Is Epiphany over yet? This year it seems that the Epiphany season is going on and on and on. The church website still shows the Magi following the star. We still sing Christmas-like songs during the church service. The tree is down. The Magi have come and gone. Jesus is grown, baptized, performing miracles and teaching in the temples. So why is it still the season of Epiphany?
The Season of Epiphany differs among Christian denominations. Generally, it encompasses the following events in the Gospel stories: the visit of the Magi, the baptism of Jesus, and Jesus' miracle at the marriage at Cana. But there appears to have been a struggle to define how long Epiphany should last.
It was originally viewed as an extension of Christmas, using Epiphany to extend the Christmas season 40 days until the beginning of February. Within the Catholic Church, the traditional Christmas/Epiphany season would end with Candlemas…or the Feast of the Circumcision…when Jesus was presented at the temple. The time between Candlemas and Lent was referred to as Ordinary Time…and the vestments turned from white to green with the baptism of Jesus. The Church of England followed that tradition.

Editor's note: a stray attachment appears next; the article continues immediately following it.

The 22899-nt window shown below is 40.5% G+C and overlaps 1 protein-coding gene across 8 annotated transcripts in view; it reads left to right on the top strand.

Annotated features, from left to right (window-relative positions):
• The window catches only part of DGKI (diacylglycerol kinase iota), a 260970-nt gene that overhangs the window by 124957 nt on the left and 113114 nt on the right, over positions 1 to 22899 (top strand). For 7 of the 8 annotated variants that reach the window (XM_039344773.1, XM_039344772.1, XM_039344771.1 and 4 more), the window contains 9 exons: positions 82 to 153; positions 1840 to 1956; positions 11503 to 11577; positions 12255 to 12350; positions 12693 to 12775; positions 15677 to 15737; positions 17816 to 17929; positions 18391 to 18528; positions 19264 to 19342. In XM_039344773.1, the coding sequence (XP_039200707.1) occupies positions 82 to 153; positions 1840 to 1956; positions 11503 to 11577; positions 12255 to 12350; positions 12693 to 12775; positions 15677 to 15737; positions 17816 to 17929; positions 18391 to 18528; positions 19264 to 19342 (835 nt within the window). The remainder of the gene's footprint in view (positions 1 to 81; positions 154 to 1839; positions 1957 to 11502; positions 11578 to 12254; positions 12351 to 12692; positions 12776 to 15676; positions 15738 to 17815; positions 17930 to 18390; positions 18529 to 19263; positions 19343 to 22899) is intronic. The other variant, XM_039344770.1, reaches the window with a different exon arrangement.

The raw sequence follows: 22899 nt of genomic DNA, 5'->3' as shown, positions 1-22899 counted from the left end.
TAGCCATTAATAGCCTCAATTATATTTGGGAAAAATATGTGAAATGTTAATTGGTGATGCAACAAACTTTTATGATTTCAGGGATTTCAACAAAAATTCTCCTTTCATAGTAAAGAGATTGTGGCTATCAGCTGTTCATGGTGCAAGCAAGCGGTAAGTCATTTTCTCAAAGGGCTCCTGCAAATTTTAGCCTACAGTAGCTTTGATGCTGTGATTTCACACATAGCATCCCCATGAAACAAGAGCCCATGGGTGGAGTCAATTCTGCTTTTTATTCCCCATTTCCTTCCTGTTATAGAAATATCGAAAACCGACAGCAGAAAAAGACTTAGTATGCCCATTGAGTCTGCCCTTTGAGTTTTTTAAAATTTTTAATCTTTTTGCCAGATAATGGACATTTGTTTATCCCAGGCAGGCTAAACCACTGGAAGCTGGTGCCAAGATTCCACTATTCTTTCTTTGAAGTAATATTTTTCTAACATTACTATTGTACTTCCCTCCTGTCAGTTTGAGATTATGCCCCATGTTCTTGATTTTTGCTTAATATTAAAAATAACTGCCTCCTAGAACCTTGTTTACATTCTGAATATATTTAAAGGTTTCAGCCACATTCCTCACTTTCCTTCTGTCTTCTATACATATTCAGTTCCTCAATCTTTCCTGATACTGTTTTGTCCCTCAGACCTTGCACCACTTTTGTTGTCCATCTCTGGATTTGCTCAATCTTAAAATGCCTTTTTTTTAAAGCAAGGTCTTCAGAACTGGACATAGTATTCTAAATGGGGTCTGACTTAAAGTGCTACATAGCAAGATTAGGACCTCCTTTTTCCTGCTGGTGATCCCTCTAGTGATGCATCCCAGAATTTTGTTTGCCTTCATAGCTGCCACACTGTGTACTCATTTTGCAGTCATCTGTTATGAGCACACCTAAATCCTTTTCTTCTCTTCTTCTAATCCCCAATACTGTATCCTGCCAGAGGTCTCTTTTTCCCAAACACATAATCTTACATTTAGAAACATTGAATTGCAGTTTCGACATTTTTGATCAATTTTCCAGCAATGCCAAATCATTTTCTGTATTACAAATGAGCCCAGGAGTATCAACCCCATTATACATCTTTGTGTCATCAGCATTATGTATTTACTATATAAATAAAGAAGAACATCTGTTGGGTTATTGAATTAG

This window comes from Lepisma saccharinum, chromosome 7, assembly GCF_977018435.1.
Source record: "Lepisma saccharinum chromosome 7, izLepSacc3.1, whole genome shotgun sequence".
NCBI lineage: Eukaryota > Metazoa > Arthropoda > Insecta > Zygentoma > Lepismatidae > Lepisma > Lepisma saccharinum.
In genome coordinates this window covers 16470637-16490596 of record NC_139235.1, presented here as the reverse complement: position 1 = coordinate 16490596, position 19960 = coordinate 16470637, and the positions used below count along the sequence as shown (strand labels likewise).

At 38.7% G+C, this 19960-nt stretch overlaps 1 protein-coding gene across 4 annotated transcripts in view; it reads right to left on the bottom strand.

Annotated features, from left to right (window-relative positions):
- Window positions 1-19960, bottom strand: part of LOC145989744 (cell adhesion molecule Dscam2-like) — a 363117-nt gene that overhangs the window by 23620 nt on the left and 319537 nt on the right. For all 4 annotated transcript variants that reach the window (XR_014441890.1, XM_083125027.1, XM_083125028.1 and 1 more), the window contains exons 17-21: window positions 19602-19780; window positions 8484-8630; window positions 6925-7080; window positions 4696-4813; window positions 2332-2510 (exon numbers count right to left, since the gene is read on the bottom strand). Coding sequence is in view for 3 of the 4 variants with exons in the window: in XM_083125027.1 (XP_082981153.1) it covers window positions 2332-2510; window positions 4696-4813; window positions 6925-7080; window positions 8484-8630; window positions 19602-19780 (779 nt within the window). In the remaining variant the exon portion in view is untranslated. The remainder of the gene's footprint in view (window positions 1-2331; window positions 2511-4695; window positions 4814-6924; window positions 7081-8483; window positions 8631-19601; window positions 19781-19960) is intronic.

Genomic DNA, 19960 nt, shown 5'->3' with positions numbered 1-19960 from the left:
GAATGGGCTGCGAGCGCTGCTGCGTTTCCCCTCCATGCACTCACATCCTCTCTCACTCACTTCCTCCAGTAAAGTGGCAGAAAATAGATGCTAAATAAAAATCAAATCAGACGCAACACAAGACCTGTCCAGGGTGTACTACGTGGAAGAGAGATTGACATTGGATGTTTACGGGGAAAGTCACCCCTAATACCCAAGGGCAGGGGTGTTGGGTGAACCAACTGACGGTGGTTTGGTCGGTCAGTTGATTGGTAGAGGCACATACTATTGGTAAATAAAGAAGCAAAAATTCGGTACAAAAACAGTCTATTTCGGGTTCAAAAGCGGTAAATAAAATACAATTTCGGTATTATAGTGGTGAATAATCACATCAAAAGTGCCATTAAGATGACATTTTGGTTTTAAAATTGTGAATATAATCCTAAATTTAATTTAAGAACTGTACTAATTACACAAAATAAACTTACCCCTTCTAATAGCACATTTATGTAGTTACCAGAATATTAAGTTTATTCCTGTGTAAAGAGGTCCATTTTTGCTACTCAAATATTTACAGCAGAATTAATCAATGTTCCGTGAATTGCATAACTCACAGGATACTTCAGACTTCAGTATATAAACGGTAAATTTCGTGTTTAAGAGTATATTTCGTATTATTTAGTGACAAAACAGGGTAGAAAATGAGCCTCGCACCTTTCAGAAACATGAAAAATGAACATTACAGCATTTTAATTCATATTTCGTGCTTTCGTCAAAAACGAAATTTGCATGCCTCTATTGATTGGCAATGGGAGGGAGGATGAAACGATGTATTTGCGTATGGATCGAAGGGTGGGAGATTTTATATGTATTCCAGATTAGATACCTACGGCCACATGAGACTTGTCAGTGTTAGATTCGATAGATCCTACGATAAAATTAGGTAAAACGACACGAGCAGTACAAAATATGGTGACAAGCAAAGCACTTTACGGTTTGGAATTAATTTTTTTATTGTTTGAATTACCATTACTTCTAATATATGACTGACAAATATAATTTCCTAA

But in the 1950’s, things got a bit murkier as different denominations attempted to define Epiphany in different ways. The American Episcopal Church defines Epiphany as follows:
“A season of four to nine weeks, from the Feast of the Epiphany (Jan. 6) through the Tuesday before Ash Wednesday. The length of the season varies according to the date of Easter. The gospel stories of this season describe various events that manifest the divinity of Jesus. The coming of the Magi is celebrated on the Epiphany. The Baptism of our Lord is observed on the Sunday after Epiphany. The gospels for the other Sundays of the Epiphany season describe the wedding at Cana, the calling of the disciples, and various miracles and teachings of Jesus. The Last Sunday after the Epiphany is always devoted to the Transfiguration. Jesus' identity as the Son of God is dramatically revealed in the Transfiguration gospel, as well as the gospel of the baptism of Christ. We are called to respond to Christ in faith through the showings of his divinity recorded in the gospels of the Epiphany season.”
2018/19 was marked by the longest period of time there is between Thanksgiving and Christmas…and within 3 days of the longest period of time between Christmas and Easter. Within the Episcopal Church…that makes Epiphany a very long season. The last day of Epiphany this year is March 4. Ash Wednesday is March 5.
The above definition of Epiphany comes from the Episcopal dictionary sanctioned by the national church. Do you see the word “Ordinary Time” in it? It’s not there!! But if you look up what colors are worn during what season in the church…the church reverts to the color green after the Baptism of Jesus marking the beginning of Ordinary Time.
And Ordinary Time is what???????????